It’s harvest time, and Farmer Carol Bontekoe nips away at the fruits of the edible trail system winding through Grow Benzie’s home base, a farmhouse/community center surrounded by acreage of producing farm fields.
She’s in charge of the incubator farm here, which educates and launches aspiring farmers. Farmer Carol also runs a program called New Dawn Fields, which helps heal and employ survivors of abuse and sexual assault through “dirt therapy.” The MSU ag extension uses her tomato crop to teach community cooking classes.
But don’t stop here—this is no mere do-good farm. Keep wandering the paths. The bee boxes belong to the local beekeepers guild (they’ve got a honey-spinning party scheduled this week) and were made by kids in Grow Benzie’s after-school program, which builds and sells them to local apiaries to fund the center’s wood shop and home ec classes. The bee guild teaches the kids how to care for the bees.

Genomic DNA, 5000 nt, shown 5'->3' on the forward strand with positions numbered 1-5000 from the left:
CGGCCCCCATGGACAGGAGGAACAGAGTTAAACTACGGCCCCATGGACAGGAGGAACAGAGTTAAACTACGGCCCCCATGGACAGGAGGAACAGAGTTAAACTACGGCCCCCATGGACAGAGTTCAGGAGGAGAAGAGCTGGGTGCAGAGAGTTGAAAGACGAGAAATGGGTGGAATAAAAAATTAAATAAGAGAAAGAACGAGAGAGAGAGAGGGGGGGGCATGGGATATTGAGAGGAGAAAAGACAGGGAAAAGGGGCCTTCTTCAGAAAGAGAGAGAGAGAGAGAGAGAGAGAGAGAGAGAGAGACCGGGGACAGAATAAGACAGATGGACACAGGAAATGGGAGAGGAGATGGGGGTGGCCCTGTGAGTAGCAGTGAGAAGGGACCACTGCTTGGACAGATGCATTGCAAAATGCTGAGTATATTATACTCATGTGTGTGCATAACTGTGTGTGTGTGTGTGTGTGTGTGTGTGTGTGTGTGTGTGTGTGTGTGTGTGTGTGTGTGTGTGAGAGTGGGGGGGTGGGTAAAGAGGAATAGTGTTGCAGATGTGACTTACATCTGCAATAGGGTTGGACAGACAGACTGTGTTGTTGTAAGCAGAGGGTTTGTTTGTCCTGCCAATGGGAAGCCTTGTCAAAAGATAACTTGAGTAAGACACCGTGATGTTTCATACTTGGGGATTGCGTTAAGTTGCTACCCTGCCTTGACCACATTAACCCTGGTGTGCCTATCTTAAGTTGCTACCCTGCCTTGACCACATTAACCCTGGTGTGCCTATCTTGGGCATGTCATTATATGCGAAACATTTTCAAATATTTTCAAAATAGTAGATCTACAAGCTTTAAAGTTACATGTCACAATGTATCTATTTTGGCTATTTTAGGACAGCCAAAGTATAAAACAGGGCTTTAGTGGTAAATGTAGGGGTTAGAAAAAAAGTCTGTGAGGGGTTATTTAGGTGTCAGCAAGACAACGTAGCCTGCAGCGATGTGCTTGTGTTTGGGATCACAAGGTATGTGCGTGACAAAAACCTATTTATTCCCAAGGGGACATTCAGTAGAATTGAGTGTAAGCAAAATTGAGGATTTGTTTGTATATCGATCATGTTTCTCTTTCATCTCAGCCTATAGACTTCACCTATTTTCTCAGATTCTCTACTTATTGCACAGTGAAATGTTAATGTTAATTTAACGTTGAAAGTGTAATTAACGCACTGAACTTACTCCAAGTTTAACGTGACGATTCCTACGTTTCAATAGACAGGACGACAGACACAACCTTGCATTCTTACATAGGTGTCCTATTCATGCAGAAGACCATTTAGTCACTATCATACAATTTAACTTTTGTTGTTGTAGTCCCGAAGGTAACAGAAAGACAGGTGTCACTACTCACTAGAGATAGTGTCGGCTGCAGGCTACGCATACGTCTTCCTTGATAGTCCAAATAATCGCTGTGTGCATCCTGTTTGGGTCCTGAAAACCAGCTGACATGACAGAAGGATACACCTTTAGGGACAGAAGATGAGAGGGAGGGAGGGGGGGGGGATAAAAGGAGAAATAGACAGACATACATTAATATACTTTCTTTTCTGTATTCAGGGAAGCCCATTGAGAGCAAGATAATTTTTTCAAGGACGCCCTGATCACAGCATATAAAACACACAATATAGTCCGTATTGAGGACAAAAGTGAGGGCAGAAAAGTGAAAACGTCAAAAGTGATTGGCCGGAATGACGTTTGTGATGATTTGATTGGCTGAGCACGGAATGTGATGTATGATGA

Step inside now to the old farmhouse–turned-community center and down the stairs—here’s a sewing studio and a maker space. A local woman wanted to start a chapter of Days for Girls, making feminine hygiene kits for girls overseas who lose days of work each month because they lack basic hygiene supplies. Sixty people have met here and sewed 2,000 kits that were sent to girls in 10 different countries.
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It’s the work of inspired community building and a genius blend of hands on, hands off and connection making, all under the guidance of Executive Director Josh Stoltz.
He’s tasked with the often-challenging job of systems building—and explaining what that is.
“We’re recognizing our role in the community as more of a connector,” he says. “We put people where they shine the most.”
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